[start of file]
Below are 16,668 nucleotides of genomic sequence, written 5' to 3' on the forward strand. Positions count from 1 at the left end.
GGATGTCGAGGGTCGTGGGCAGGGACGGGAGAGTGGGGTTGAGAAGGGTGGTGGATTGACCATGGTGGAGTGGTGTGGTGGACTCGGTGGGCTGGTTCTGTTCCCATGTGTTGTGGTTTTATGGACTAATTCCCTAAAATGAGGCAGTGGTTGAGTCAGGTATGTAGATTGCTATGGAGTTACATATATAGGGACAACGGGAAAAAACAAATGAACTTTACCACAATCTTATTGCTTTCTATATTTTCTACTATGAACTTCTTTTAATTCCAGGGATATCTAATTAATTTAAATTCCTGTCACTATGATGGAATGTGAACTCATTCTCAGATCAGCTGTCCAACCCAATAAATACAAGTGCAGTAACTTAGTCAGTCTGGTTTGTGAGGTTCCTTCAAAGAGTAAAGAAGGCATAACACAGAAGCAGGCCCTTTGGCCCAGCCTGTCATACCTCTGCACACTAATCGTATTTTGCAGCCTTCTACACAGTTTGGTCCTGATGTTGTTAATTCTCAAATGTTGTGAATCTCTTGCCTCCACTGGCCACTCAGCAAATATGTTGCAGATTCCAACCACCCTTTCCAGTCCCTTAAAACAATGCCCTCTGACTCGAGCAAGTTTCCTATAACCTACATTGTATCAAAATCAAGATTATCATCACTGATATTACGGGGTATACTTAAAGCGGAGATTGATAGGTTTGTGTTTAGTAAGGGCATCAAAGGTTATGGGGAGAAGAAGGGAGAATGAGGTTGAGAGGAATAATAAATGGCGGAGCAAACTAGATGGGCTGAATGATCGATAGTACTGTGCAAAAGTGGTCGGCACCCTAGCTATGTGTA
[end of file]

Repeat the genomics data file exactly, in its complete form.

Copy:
Below are 16,668 nucleotides of genomic sequence, written 5' to 3' on the forward strand. Positions count from 1 at the left end.
GGATGTCGAGGGTCGTGGGCAGGGACGGGAGAGTGGGGTTGAGAAGGGTGGTGGATTGACCATGGTGGAGTGGTGTGGTGGACTCGGTGGGCTGGTTCTGTTCCCATGTGTTGTGGTTTTATGGACTAATTCCCTAAAATGAGGCAGTGGTTGAGTCAGGTATGTAGATTGCTATGGAGTTACATATATAGGGACAACGGGAAAAAACAAATGAACTTTACCACAATCTTATTGCTTTCTATATTTTCTACTATGAACTTCTTTTAATTCCAGGGATATCTAATTAATTTAAATTCCTGTCACTATGATGGAATGTGAACTCATTCTCAGATCAGCTGTCCAACCCAATAAATACAAGTGCAGTAACTTAGTCAGTCTGGTTTGTGAGGTTCCTTCAAAGAGTAAAGAAGGCATAACACAGAAGCAGGCCCTTTGGCCCAGCCTGTCATACCTCTGCACACTAATCGTATTTTGCAGCCTTCTACACAGTTTGGTCCTGATGTTGTTAATTCTCAAATGTTGTGAATCTCTTGCCTCCACTGGCCACTCAGCAAATATGTTGCAGATTCCAACCACCCTTTCCAGTCCCTTAAAACAATGCCCTCTGACTCGAGCAAGTTTCCTATAACCTACATTGTATCAAAATCAAGATTATCATCACTGATATTACGGGGTATACTTAAAGCGGAGATTGATAGGTTTGTGTTTAGTAAGGGCATCAAAGGTTATGGGGAGAAGAAGGGAGAATGAGGTTGAGAGGAATAATAAATGGCGGAGCAAACTAGATGGGCTGAATGATCGATAGTACTGTGCAAAAGTGGTCGGCACCCTAGCTATGTGTA